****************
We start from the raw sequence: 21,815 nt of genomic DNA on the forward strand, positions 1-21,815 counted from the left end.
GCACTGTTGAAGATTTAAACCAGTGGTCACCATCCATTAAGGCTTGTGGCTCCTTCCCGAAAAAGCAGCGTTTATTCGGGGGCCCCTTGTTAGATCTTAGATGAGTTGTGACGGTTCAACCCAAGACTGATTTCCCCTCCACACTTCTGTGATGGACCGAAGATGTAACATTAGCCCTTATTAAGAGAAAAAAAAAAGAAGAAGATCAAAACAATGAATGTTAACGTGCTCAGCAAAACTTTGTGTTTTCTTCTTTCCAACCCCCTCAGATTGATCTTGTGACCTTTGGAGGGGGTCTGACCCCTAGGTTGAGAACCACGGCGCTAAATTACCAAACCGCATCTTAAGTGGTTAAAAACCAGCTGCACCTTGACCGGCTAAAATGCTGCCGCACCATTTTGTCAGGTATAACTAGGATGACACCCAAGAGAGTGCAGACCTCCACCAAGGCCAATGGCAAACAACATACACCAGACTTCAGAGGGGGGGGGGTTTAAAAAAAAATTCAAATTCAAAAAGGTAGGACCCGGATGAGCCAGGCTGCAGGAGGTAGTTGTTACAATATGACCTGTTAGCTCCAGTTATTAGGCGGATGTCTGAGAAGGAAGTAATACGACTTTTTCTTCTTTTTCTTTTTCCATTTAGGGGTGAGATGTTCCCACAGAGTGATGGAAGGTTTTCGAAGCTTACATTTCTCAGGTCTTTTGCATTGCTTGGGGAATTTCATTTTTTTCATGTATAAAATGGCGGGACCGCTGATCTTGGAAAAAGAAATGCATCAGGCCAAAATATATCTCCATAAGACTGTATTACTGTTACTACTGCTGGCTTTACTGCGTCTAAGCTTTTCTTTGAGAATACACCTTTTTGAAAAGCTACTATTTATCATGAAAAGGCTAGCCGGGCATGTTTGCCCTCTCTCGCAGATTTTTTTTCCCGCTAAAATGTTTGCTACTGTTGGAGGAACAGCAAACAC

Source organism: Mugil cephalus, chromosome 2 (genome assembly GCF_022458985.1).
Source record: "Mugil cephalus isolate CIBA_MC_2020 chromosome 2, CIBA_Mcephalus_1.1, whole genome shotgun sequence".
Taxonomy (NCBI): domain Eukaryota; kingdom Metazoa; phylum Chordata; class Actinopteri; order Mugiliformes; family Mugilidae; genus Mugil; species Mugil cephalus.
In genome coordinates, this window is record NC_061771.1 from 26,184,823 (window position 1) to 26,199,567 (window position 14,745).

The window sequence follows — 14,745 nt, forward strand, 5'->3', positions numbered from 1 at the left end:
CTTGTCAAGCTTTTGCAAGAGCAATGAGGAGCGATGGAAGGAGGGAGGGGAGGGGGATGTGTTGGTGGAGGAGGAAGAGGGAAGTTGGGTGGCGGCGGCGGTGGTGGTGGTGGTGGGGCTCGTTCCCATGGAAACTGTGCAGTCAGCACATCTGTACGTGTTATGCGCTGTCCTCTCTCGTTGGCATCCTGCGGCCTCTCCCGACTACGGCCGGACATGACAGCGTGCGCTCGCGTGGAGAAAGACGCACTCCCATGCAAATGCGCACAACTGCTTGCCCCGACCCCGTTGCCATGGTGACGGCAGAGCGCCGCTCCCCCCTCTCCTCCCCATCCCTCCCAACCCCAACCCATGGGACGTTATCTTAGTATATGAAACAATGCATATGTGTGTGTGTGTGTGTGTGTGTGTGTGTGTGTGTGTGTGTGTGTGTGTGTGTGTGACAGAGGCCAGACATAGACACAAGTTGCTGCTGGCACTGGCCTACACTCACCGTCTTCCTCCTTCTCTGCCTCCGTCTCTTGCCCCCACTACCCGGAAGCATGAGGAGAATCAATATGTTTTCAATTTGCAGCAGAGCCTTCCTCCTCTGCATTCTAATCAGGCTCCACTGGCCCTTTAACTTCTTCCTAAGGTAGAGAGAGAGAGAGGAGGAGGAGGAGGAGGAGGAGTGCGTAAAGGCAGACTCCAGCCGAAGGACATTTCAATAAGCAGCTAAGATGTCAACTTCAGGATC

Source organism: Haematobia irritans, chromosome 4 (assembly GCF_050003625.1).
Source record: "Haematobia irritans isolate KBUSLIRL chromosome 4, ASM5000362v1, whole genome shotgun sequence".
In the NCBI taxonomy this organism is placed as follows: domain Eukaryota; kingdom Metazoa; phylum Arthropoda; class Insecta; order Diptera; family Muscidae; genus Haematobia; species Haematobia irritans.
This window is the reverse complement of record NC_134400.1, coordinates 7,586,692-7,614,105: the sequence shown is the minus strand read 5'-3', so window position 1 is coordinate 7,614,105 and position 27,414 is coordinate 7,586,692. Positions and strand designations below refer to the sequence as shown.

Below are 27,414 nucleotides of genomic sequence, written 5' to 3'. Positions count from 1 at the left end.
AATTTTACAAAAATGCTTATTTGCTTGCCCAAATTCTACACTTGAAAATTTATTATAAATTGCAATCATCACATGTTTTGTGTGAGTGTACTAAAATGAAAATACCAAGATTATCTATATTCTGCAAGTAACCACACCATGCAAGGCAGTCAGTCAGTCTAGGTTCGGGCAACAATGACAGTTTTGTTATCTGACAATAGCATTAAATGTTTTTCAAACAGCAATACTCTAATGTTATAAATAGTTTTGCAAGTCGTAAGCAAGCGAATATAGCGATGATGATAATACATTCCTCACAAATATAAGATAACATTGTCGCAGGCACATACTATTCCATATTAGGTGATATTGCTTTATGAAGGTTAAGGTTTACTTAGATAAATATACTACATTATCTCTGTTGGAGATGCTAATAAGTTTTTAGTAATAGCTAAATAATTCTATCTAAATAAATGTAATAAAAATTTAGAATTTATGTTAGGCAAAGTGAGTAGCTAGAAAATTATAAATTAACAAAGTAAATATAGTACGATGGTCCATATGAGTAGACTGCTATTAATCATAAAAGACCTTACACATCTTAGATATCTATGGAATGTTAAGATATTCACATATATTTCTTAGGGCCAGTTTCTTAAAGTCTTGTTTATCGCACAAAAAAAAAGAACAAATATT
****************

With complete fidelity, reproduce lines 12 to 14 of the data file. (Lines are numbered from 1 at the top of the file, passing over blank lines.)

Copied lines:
This window is the reverse complement of record NC_134400.1, coordinates 7,586,692-7,614,105: the sequence shown is the minus strand read 5'-3', so window position 1 is coordinate 7,614,105 and position 27,414 is coordinate 7,586,692. Positions and strand designations below refer to the sequence as shown.

Below are 27,414 nucleotides of genomic sequence, written 5' to 3'. Positions count from 1 at the left end.
AATTTTACAAAAATGCTTATTTGCTTGCCCAAATTCTACACTTGAAAATTTATTATAAATTGCAATCATCACATGTTTTGTGTGAGTGTACTAAAATGAAAATACCAAGATTATCTATATTCTGCAAGTAACCACACCATGCAAGGCAGTCAGTCAGTCTAGGTTCGGGCAACAATGACAGTTTTGTTATCTGACAATAGCATTAAATGTTTTTCAAACAGCAATACTCTAATGTTATAAATAGTTTTGCAAGTCGTAAGCAAGCGAATATAGCGATGATGATAATACATTCCTCACAAATATAAGATAACATTGTCGCAGGCACATACTATTCCATATTAGGTGATATTGCTTTATGAAGGTTAAGGTTTACTTAGATAAATATACTACATTATCTCTGTTGGAGATGCTAATAAGTTTTTAGTAATAGCTAAATAATTCTATCTAAATAAATGTAATAAAAATTTAGAATTTATGTTAGGCAAAGTGAGTAGCTAGAAAATTATAAATTAACAAAGTAAATATAGTACGATGGTCCATATGAGTAGACTGCTATTAATCATAAAAGACCTTACACATCTTAGATATCTATGGAATGTTAAGATATTCACATATATTTCTTAGGGCCAGTTTCTTAAAGTCTTGTTTATCGCACAAAAAAAAAGAACAAATATT